UI Scottish Highlanders Alumni & Friends Group (UISHAFG)

This group serves former Scottish Highlanders, along with their family and friends, while preserving the program's legacy and rich UI history.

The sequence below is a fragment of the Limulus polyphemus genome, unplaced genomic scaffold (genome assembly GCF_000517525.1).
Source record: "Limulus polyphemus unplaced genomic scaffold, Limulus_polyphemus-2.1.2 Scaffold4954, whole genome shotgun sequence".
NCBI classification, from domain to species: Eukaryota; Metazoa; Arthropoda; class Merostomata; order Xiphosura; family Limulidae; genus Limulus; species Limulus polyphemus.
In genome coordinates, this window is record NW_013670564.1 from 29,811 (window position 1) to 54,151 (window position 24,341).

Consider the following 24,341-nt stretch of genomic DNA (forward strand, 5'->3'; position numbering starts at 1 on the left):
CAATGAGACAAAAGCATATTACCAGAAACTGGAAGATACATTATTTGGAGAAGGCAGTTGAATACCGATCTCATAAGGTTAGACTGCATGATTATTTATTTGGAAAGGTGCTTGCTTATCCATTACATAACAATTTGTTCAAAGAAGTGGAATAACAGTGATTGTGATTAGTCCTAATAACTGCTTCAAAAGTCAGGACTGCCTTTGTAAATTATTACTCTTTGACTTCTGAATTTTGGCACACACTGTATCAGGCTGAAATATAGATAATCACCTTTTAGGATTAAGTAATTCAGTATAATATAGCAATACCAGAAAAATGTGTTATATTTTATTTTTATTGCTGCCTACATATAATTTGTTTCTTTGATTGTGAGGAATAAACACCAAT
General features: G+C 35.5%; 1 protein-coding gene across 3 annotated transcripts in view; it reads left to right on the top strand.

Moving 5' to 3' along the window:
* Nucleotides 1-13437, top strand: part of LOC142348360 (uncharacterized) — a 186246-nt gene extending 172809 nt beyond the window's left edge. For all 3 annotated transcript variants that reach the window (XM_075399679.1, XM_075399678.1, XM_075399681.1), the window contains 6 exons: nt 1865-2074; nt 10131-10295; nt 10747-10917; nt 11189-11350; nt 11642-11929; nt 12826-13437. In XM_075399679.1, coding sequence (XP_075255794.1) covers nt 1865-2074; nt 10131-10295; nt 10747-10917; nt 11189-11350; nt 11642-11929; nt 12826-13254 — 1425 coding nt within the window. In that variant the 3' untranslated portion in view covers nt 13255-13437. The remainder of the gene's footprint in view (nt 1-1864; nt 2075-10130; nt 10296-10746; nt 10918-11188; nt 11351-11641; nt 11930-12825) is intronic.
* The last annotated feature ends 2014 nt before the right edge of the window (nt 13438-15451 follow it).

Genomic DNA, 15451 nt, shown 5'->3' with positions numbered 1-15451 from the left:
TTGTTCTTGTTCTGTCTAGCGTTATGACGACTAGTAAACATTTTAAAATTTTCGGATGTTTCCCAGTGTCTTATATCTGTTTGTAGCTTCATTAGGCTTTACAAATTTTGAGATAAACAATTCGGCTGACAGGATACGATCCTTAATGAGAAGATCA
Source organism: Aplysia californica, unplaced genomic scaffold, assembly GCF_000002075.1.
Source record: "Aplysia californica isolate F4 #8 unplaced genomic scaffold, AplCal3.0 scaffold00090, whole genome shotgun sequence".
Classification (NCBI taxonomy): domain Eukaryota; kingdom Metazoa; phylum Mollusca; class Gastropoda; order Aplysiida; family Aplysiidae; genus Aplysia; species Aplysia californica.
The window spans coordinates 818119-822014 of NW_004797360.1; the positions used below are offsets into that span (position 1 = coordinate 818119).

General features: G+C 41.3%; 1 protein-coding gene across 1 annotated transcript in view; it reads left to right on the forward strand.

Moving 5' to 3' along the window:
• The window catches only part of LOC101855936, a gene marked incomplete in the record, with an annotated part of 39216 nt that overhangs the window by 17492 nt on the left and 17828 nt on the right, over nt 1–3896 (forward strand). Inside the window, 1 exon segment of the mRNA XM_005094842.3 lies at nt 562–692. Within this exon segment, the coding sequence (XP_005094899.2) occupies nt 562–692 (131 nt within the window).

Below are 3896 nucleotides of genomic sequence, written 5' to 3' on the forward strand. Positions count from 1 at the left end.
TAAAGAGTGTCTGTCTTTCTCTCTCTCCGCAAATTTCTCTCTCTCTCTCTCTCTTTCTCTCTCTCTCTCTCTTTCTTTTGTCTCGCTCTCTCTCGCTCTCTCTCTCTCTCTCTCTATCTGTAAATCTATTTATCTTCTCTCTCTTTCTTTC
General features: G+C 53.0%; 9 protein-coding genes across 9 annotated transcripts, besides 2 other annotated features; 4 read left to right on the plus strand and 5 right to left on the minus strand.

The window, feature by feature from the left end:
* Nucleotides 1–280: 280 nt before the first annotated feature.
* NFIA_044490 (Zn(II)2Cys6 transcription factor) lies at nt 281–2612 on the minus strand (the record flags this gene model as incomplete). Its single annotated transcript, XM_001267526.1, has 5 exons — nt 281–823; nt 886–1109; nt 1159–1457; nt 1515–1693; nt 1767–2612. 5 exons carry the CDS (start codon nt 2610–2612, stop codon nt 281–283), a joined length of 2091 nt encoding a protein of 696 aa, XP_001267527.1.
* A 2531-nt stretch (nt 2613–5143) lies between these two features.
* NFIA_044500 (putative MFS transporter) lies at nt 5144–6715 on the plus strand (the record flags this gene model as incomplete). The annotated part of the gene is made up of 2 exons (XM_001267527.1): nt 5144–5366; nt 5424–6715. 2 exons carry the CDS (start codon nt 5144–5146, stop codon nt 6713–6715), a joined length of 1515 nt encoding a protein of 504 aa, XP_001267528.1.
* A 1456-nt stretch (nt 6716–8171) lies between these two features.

UI Veterans Association Group

The UI Veterans Association Group is a virtual network that serves and connects alumni and students who have served in the military. Members receive updates about campus activities and resources.